A Weekend with Esports

The crowd rose in volume as the seconds counted down. Everyone in the building was on their feet to cheer on the underdogs who were about to take down a dynasty in epic fashion.

“TEN… NINE… EIGHT…”

As the crowd counted down the seconds I couldn’t help but scream out the numbers with the supporters.

“SEVEN… SIX… FIVE…”

The players below us stopped playing and took a moment to soak in a moment that few in life get to enjoy. They hugged their teammates.

“FOUR… THREE… TWO… ONE!”

The crowd’s intensity rose as the clock wound down, and once it struck zero, I saw confetti begin to stream down from the rafters. The underdogs had done it, perhaps the biggest upset in the history of the sport, and in the grand finals, in front of a live audience and over 150,000 viewers watching at home.

I couldn’t believe it. North American squad Cloud 9 had upset two-time defending world champion Team Dignitas to bring the Rocket League World Championship back to North America.

Rocket League, released in July 2015, is a video game where players control cars and play soccer with them. Players can jump and use boost to maneuver the playing field and hit the ball toward the opponents’ goal.

The community around Rocket League is one of the strongest in all of esports. And more than three years later, continues to deliver on the brand slogan: “The World’s Most Exciting Esport.”

I’ve been an avid Rocket League player since the game released, and have followed the competitive scene for just as long. When I found out the World Championship was going to be in Las Vegas, I knew I had to experience it live.

Last year’s finals were held in London, and despite watching the broadcast, I had no idea what to expect.

As my party and I made our way to our seats, I noticed a huge gathering of stereotypical nerds in the lobby of the arena. They were all gathered for a meet and greet with the announcers and a few players who didn’t make the grand finals.

I laughed when I saw one kid, about 15-years-old, shyly ask a commentator to autograph his PS4 controller.

I’m not making this up.

A kid really asked this dude who only matters within the context of Rocket League to AUTOGRAPH a controller. Coming from someone who follows the game, this was a little extra.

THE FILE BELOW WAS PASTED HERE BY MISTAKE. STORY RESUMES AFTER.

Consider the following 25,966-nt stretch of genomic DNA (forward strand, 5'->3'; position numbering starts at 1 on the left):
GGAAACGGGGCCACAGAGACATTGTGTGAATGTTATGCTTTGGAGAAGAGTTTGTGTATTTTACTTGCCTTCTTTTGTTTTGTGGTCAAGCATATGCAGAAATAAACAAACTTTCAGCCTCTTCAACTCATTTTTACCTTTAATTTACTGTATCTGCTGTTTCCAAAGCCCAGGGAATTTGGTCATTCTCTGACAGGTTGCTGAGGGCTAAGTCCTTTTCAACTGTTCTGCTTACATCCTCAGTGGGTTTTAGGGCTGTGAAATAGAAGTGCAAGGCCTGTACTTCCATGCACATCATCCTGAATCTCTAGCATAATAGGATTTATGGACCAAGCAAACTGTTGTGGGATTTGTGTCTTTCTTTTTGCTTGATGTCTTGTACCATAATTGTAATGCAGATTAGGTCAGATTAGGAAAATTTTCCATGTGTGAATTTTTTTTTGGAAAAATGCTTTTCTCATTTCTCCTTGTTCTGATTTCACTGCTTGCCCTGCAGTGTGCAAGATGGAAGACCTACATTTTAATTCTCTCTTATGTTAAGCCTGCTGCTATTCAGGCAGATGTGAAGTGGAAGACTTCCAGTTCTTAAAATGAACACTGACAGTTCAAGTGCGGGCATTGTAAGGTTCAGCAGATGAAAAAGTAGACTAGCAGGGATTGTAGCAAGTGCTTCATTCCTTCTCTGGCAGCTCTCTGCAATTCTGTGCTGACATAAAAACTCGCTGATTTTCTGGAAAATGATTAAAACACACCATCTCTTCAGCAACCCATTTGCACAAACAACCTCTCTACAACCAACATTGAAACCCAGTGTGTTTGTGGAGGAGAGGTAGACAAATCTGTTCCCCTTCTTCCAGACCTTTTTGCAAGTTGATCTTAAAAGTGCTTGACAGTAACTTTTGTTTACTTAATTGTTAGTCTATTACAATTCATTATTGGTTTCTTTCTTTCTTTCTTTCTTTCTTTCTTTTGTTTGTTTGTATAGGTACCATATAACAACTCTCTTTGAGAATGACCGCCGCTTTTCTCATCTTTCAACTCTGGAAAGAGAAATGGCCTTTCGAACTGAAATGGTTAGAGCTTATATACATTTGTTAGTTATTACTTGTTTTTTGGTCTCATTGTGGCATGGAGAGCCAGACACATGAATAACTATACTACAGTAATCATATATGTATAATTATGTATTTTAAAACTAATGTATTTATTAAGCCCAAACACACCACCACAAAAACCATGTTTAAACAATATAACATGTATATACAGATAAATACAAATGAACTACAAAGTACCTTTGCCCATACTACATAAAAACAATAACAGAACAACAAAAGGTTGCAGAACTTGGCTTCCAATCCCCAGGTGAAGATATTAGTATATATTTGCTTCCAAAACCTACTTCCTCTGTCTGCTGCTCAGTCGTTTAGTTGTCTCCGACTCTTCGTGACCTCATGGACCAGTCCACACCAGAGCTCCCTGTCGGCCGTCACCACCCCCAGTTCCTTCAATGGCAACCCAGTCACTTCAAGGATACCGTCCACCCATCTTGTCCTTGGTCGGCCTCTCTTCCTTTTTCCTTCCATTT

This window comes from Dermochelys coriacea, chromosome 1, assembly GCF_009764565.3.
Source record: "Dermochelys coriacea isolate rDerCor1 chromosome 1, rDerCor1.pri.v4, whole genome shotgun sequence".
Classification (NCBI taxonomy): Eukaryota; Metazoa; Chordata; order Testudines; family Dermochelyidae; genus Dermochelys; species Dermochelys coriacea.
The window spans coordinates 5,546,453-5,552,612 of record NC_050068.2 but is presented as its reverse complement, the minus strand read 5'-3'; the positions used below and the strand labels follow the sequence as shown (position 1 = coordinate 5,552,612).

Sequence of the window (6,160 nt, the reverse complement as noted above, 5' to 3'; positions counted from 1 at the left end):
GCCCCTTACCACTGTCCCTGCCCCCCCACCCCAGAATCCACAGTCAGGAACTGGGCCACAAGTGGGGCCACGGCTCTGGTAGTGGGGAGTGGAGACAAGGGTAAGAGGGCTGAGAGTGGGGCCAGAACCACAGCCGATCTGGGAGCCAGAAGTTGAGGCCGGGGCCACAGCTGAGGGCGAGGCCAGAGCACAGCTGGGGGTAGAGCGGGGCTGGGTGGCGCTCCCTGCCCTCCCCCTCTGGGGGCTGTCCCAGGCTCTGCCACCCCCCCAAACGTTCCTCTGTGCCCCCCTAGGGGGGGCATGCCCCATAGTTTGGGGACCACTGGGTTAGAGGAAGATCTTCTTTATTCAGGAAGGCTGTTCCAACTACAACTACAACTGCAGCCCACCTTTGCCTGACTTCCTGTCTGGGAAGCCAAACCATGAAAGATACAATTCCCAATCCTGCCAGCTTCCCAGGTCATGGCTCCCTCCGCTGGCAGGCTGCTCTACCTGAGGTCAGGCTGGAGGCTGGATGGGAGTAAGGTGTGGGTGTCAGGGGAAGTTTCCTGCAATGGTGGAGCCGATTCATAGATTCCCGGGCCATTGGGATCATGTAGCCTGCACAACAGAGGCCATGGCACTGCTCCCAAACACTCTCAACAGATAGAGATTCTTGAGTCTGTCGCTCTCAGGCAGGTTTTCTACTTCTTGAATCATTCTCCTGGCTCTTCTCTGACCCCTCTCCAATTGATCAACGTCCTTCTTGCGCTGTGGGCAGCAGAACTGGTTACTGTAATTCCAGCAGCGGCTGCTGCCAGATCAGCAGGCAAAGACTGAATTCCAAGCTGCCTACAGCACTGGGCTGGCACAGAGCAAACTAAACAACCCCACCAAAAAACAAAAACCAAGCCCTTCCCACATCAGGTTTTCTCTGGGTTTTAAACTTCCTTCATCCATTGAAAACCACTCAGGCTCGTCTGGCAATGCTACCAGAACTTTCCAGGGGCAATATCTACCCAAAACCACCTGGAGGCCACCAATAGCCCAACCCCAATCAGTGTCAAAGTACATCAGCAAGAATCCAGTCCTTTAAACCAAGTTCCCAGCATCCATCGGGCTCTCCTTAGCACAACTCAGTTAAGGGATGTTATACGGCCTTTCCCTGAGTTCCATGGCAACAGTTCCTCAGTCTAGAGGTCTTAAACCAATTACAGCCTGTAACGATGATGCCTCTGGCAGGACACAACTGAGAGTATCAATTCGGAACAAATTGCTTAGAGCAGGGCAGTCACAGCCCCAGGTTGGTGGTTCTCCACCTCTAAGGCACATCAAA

We sat down in the third row and were disappointed by how empty the crowd was. Only two sections were completely filled, and four sections were half full. Orleans Arena seats 9,500, and I’d estimate less than half of those seats were full.

There was a big stage set up on the floor with three gigantic gamer chairs and high tech looking computers on each side of a massive Rocket League ball.

The event began like any proper sporting event would: a bunch of guys sitting around a desk with headsets on speculating about what would happen during the games of the day.

They announced the first match up, and threw it to a sideline reporter (yes, there are sideline reporters) who introduced the first team: Evil Geniuses.

At the start of each match, a tunnel leading to the stage filled with smoke as dubstep resounded through the stadium. Meanwhile, the participants awkwardly walked through the smoke to their gamer thrones.

It was ridiculous, but the crowd loved it.

I craned my neck to look at the humongous jumbotron that spanned the length of the stage at center court. Watching esports is like watching a movie in theaters, the best seats are actually farther from the screen, something I was unaware of as an esports virgin.

As the match commenced and the first goal was scored, a clearly choreographed cheer arose from the crowd. This was a continuous theme throughout the tournament; at any moment, the crowd was ready with a unique chant.

It was actually pretty cool. It almost felt like attending any other sporting event.

The playoffs are formatted as a five game series. Each series was from day one went to the deciding fifth game, and continued to go crazy each time a goal was scored or a nice play was made.